Emergency Care for Dog Poisoning

Dog poisoning can occur when your dog ingests toxic, harmful substances. Potential poisons include some types of indoor and outdoor plants, household cleaning products, some foods and pesticides. Here's what you should know about dog poisoning first aid and how to protect your dog from poisoning.

Common Dog Poisons

There are a wide range of substances that can prove toxic to your dog. Indoor and outdoor plants can often be toxic to dogs; common toxic plants include lilies, oleander, yew, amaryllis, autumn crocus, English ivy and peace lily. Common foods toxic to dogs include onions, garlic, avocado, chocolate, coffee, raisins and grapes. Household cleaners and pesticides are also poisonous to dogs.

Symptoms of Poisoning in Dogs

If your dog eats something poisonous, he may display one or more symptoms. Signs that your dog has eaten something toxic include:

  • Drowsiness
  • Diarrhea and vomiting
  • Excessive salivation
  • Labored breathing or changes in respiratory patterns
  • Disorientation, over-sensitivity to light or noise, apparent hallucinations
  • Ataxia, or wobbly gait
  • Muscle tremors or convulsions
  • Alterations in color of the gums and mucous membranes
  • Strange odor on the breath or emanating from the skin
  • Sting or bite marks, in the case of poison by a spider, snake, or other venom producing creature
  • Burns inside the mouth or on the lips, from eating caustic chemicals

What to Do If Your Dog Is Poisoned

If your dog has eaten something poisonous, and especially if he is showing symptoms of having been poisoned, you should seek veterinary care as soon as possible. You can prepare yourself for dog poisoning emergency first aid by preparing a poisoning first aid kit to keep at home.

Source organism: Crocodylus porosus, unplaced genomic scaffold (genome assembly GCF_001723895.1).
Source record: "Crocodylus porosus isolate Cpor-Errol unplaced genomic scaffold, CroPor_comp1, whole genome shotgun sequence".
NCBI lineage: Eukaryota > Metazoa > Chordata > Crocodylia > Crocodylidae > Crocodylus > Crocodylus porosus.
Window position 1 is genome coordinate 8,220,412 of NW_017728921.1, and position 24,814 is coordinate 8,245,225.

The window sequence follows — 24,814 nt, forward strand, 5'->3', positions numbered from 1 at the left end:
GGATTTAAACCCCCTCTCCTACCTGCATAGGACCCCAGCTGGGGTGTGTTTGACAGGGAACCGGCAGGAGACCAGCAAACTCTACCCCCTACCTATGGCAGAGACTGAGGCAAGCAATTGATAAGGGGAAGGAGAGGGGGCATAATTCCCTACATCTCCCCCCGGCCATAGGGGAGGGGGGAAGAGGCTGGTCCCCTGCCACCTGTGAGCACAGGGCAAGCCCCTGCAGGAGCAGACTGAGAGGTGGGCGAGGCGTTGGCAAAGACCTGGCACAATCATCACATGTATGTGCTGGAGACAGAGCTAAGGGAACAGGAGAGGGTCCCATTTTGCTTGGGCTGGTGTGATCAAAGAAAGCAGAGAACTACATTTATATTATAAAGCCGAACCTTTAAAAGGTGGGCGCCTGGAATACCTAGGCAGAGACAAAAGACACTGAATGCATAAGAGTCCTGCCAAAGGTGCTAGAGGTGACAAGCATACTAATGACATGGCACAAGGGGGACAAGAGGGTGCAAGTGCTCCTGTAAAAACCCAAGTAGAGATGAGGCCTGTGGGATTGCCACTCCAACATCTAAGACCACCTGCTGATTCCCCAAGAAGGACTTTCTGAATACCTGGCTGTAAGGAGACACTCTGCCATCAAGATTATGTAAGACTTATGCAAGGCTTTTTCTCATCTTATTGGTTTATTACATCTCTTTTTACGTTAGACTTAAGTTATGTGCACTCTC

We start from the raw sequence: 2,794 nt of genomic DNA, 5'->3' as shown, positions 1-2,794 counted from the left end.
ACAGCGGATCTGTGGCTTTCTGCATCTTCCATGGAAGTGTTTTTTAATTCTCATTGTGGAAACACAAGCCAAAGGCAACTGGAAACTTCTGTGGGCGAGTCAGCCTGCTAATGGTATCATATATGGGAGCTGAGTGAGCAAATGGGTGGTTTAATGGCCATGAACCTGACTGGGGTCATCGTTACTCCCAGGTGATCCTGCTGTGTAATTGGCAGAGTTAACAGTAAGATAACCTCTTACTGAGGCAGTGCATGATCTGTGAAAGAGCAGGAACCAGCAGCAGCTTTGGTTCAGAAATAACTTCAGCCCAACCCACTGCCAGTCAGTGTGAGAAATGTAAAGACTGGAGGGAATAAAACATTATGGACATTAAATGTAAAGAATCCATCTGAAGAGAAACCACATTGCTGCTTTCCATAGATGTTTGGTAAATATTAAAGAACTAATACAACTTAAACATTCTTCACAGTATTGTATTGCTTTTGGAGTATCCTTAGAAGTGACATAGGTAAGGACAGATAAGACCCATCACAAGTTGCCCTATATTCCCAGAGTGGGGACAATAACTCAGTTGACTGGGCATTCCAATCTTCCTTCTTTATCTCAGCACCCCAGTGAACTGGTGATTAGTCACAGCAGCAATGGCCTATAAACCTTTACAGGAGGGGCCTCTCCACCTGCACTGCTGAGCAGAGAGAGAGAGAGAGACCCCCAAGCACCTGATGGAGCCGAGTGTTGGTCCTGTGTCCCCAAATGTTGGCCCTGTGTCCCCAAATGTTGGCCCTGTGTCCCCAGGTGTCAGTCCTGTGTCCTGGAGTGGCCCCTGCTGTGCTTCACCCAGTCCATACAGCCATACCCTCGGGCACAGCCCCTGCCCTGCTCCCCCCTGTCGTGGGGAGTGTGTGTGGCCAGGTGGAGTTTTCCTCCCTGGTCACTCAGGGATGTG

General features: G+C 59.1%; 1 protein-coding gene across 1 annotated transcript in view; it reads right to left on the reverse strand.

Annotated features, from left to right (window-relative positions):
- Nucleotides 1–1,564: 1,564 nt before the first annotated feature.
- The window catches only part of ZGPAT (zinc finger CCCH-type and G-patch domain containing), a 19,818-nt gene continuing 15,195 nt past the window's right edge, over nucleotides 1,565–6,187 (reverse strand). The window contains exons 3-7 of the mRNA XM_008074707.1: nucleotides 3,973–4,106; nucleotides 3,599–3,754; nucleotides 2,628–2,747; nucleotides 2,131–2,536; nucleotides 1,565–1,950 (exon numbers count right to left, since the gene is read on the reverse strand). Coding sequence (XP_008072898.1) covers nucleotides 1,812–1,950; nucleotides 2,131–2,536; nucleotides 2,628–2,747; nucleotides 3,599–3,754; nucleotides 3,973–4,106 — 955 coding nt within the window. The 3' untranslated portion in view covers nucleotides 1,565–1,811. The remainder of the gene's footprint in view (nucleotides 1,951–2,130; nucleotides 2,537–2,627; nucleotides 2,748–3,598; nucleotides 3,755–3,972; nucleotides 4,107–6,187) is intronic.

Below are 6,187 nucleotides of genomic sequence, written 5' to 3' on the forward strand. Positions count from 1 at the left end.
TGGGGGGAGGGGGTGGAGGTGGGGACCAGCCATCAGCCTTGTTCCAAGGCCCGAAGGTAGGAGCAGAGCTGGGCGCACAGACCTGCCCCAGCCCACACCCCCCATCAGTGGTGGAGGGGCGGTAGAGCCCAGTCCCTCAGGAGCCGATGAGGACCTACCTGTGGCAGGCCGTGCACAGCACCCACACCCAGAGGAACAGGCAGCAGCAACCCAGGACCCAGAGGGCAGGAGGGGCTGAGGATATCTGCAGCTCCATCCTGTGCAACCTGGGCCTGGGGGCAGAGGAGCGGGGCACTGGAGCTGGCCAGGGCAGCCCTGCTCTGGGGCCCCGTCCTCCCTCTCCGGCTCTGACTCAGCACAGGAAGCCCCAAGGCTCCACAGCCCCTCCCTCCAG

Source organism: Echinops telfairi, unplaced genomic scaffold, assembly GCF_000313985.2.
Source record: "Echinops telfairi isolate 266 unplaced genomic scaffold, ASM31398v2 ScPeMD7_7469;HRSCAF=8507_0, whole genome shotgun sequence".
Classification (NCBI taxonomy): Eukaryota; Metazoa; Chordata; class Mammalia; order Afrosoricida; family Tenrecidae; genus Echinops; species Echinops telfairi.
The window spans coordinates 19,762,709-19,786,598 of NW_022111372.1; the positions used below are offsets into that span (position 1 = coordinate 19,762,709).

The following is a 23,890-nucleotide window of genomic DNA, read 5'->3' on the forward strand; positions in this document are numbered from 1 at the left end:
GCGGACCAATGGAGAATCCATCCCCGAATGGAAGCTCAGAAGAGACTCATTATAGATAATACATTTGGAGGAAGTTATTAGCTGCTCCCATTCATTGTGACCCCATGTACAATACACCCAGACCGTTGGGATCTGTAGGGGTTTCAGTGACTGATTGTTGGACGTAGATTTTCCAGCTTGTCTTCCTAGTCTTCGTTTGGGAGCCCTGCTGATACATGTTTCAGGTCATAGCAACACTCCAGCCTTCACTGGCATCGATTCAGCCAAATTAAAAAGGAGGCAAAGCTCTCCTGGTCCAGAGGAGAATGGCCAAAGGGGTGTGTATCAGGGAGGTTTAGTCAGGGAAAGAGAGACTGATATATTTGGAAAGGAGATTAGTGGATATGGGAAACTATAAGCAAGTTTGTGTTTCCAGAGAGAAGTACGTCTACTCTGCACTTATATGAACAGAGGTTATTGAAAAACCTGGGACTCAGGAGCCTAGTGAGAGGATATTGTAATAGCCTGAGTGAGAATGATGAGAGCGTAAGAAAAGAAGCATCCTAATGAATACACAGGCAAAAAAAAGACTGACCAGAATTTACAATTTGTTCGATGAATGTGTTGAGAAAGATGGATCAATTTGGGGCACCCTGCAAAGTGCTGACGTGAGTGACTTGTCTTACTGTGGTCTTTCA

Your first aid kit should include the following:

  • A turkey baster or large bulb syringe
  • Saline eye solution
  • Hydrogen peroxide, three percent USP
  • Artificial tears
  • Tweezers
  • Mild dish washing liquid, like Dawn
  • A can of wet food
  • A pet carrier
  • A muzzle

These things can help you administer poisoning first aid as well as get your dog to the vet's office or emergency veterinary clinic.

Emergency first aid procedures vary depending on what kind of poison your dog's come in contact with. Toxins that contaminate the skin should be washed away with mild dish washing liquid. Contamination of the eyes requires rinsing with the saline solution, and re-lubrication with the artificial tears.

If your dog eats prescription or illegal drugs, or pesticides like rat poison, induce vomiting by administering the hydrogen peroxide orally with the turkey baster or bulb syringe. Do this only if your dog has just eaten the toxic substance, before it has time to digest. 

If your dog eats a caustic substance, like drain cleaner, don't induce vomiting. The caustic substance may have already burned his mouth and esophagus, and inducing vomiting could do more damage. Wash your dog's mouth and face with water, then give him some milk. Do this within ten minutes of ingestion.

If your dog eats an acidic or petrochemical poison, wash his face and mouth and feed him milk within ten minutes of ingestion. Don't induce vomiting.

Always seek veterinary care after administering first aid.